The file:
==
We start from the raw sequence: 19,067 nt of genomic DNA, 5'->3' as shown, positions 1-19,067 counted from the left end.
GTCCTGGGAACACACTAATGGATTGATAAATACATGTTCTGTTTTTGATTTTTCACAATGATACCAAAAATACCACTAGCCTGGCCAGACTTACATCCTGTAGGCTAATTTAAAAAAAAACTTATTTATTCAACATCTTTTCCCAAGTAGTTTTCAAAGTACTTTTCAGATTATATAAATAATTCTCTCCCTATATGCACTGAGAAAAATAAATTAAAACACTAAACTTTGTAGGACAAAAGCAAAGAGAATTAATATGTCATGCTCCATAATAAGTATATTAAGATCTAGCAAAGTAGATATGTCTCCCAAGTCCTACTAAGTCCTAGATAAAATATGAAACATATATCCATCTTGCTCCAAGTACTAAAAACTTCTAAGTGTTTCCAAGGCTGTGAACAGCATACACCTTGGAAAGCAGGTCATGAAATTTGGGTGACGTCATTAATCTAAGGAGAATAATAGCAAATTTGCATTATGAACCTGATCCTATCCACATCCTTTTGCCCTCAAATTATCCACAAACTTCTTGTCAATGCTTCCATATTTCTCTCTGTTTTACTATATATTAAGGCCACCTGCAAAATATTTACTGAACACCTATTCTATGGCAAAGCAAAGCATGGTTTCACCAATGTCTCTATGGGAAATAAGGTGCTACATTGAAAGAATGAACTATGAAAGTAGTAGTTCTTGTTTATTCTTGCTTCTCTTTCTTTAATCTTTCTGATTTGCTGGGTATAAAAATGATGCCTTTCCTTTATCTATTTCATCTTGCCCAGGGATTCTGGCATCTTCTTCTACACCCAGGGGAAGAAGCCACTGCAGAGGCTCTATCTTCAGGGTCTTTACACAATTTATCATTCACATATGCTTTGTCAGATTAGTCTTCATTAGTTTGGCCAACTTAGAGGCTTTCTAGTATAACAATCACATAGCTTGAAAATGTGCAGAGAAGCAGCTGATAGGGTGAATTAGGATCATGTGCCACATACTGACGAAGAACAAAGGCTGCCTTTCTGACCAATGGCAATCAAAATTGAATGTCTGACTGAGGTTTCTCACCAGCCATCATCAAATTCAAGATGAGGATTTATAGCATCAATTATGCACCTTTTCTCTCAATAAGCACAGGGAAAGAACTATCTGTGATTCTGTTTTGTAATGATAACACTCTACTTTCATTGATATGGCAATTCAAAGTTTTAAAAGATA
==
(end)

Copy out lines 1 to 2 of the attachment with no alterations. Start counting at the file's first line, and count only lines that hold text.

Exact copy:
We start from the raw sequence: 19,067 nt of genomic DNA, 5'->3' as shown, positions 1-19,067 counted from the left end.
GTCCTGGGAACACACTAATGGATTGATAAATACATGTTCTGTTTTTGATTTTTCACAATGATACCAAAAATACCACTAGCCTGGCCAGACTTACATCCTGTAGGCTAATTTAAAAAAAAACTTATTTATTCAACATCTTTTCCCAAGTAGTTTTCAAAGTACTTTTCAGATTATATAAATAATTCTCTCCCTATATGCACTGAGAAAAATAAATTAAAACACTAAACTTTGTAGGACAAAAGCAAAGAGAATTAATATGTCATGCTCCATAATAAGTATATTAAGATCTAGCAAAGTAGATATGTCTCCCAAGTCCTACTAAGTCCTAGATAAAATATGAAACATATATCCATCTTGCTCCAAGTACTAAAAACTTCTAAGTGTTTCCAAGGCTGTGAACAGCATACACCTTGGAAAGCAGGTCATGAAATTTGGGTGACGTCATTAATCTAAGGAGAATAATAGCAAATTTGCATTATGAACCTGATCCTATCCACATCCTTTTGCCCTCAAATTATCCACAAACTTCTTGTCAATGCTTCCATATTTCTCTCTGTTTTACTATATATTAAGGCCACCTGCAAAATATTTACTGAACACCTATTCTATGGCAAAGCAAAGCATGGTTTCACCAATGTCTCTATGGGAAATAAGGTGCTACATTGAAAGAATGAACTATGAAAGTAGTAGTTCTTGTTTATTCTTGCTTCTCTTTCTTTAATCTTTCTGATTTGCTGGGTATAAAAATGATGCCTTTCCTTTATCTATTTCATCTTGCCCAGGGATTCTGGCATCTTCTTCTACACCCAGGGGAAGAAGCCACTGCAGAGGCTCTATCTTCAGGGTCTTTACACAATTTATCATTCACATATGCTTTGTCAGATTAGTCTTCATTAGTTTGGCCAACTTAGAGGCTTTCTAGTATAACAATCACATAGCTTGAAAATGTGCAGAGAAGCAGCTGATAGGGTGAATTAGGATCATGTGCCACATACTGACGAAGAACAAAGGCTGCCTTTCTGACCAATGGCAATCAAAATTGAATGTCTGACTGAGGTTTCTCACCAGCCATCATCAAATTCAAGATGAGGATTTATAGCATCAATTATGCACCTTTTCTCTCAATAAGCACAGGGAAAGAACTATCTGTGATTCTGTTTTGTAATGATAACACTCTACTTTCATTGATATGGCAATTCAAAGTTTTAAAAGATA